Every day hackers send millions of phishing emails and sometimes they get lucky. All it takes is one mouse click on the wrong link and our computer is infected with malware. Criminals can then steal sensitive personal information, or use the infected computer as part of a botnet.
This is more than just an annoyance. When your computer is infected, you become the victim of a crime.
Making a judgement call
When it comes to a basic malware infection, law enforcement will probably not be interested. You can report the issue, but because the damage is relatively small it is unlikely they will conduct even the most basic of investigations.
That will change if you find that personal data is being stolen, or you have been the victim of identity theft however. These crimes can have far reaching consequences – for you and any other individuals or companies that the hackers try to defraud. It is highly likely that you are just one of several people affected, so the police will need to act.
So what do you do if you have been hacked?
Scan for malware
If your computer has been compromised, you need to limit the potential for damage. By removing malware you break the hacker’s connection to your computer and prevent them from stealing any more information. If you don’t have anti-malware installed, you should download a free Panda Dome trial immediately.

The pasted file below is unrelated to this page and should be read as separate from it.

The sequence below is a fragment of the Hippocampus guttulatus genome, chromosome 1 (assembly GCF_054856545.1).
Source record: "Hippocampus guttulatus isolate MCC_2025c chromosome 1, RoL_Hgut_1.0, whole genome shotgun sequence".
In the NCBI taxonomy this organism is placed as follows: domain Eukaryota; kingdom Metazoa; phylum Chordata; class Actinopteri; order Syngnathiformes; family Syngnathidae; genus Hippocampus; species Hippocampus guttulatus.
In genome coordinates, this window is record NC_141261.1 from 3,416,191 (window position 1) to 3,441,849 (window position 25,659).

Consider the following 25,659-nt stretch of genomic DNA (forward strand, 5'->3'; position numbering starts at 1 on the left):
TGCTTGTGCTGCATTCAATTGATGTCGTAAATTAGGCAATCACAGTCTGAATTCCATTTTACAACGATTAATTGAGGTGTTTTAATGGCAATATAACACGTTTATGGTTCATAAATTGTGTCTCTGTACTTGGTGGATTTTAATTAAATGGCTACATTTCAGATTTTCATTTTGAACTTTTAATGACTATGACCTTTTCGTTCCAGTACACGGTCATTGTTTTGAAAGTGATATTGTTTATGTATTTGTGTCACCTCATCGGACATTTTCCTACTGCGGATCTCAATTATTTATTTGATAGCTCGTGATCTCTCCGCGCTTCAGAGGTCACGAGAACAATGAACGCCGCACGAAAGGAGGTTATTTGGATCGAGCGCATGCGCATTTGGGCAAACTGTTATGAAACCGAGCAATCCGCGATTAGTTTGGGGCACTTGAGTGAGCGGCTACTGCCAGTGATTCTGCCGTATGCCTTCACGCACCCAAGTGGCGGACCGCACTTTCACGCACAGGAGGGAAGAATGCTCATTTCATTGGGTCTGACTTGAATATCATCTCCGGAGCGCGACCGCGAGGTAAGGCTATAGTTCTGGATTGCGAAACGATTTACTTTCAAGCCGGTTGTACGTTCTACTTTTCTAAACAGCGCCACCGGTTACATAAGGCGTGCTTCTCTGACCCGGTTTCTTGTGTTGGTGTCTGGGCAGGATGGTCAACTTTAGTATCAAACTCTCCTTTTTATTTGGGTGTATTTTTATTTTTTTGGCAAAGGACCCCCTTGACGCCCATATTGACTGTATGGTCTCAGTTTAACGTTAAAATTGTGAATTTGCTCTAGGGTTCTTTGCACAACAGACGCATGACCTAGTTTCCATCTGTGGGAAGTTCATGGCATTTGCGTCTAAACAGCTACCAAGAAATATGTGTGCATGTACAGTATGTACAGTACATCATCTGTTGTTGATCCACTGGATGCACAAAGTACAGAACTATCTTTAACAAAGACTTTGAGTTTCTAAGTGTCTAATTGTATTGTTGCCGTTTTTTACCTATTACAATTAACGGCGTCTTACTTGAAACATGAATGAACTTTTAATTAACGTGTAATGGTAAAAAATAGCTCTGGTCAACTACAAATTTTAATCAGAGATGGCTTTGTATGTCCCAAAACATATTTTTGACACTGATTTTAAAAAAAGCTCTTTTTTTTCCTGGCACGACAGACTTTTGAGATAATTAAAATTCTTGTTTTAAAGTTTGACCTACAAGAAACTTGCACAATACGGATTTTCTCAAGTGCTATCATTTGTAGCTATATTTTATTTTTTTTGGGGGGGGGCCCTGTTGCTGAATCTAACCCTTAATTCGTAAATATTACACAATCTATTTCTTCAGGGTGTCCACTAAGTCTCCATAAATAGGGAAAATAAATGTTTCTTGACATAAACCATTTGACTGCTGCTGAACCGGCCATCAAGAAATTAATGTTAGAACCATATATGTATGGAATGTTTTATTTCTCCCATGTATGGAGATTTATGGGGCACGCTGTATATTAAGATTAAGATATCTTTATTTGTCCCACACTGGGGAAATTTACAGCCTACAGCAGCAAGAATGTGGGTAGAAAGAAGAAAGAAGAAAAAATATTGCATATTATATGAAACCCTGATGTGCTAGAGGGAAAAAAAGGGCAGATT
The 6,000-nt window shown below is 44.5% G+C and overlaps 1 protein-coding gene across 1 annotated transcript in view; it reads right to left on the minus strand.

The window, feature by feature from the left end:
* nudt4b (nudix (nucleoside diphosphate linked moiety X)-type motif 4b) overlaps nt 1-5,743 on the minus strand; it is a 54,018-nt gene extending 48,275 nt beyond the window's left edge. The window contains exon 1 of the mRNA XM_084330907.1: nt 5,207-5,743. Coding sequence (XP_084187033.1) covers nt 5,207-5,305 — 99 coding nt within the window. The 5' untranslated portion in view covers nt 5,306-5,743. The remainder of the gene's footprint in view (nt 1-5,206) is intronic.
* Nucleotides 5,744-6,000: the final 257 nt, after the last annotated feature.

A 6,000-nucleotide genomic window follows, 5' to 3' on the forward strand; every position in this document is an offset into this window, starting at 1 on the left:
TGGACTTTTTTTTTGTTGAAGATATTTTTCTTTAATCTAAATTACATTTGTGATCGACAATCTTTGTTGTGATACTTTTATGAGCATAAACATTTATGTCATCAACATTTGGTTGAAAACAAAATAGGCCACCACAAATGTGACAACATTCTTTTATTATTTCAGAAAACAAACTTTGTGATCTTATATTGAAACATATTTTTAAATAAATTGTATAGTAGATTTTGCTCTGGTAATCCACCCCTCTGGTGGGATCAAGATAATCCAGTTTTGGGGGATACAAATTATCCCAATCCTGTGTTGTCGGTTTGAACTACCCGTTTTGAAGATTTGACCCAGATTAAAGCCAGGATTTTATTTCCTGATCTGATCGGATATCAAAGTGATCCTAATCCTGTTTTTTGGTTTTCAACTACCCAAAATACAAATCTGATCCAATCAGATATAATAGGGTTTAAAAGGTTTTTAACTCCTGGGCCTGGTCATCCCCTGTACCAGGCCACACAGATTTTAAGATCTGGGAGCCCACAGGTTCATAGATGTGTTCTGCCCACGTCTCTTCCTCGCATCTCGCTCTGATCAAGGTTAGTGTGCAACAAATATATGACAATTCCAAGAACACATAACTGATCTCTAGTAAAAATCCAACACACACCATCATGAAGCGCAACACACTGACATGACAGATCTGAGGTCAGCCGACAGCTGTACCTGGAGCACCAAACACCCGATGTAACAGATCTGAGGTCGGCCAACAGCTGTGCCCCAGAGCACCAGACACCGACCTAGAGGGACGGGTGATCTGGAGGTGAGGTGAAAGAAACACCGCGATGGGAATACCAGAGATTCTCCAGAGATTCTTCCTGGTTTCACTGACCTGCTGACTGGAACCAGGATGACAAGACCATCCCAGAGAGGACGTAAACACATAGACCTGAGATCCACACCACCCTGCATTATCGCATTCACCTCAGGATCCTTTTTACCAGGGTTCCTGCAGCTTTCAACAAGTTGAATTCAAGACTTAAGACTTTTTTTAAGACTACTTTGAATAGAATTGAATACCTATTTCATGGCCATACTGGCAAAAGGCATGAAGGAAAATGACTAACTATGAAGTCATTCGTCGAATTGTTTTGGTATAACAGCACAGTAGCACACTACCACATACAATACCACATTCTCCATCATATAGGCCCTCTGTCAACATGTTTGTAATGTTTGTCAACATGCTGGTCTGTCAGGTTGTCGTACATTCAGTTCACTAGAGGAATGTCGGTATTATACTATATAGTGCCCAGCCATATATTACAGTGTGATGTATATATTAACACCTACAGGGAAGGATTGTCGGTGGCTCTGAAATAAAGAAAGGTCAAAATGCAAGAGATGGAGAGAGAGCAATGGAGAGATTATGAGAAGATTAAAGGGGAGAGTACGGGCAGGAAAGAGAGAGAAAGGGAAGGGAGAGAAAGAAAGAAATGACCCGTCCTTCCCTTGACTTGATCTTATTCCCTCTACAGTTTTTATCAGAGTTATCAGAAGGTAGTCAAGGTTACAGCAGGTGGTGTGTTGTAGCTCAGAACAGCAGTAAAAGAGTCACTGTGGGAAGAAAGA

Change your passwords
Next, you need to change your passwords just in case they have been compromised too. Don’t forget to change the passwords/codes on all of your devices – computer, tablet and phone.
Contact your bank
Next, you need to prevent further fraudulent activity. Contact your bank and explain the situation. They will probably cancel your credit cards and place a temporary hold on your bank account while they investigate the breach.
The police and your insurance company will want evidence of crimes committed. Where possible you should take screenshots that show the damage caused. Instructions for Windows 10 and Mac OS.
Contact the police
Now you’re ready to contact the police. Each country and police force has their own process for reporting cybercrime, so follow the instructions on their website. In the UK, all cybercrimes are referred to a specialist unit called ActionFraud for instance. Don’t forget to ask for a case reference number.
Contact the credit reference agencies
Fraud committed using your identity will be recorded against your credit file. Contact the agencies to report your situation – they can then remove the fraudulent transactions so that your credit score is not affected.
Being the victim of hacking and identity theft is incredibly stressful – but you must act quickly to limit the damage. Reporting the crime helps police track organised criminals and helps to protect you against long term implications, like damage to your credit score.
If you’d like to know more about identity theft, take a look at our article 5 ways to tell if you’re a victim of identity theft.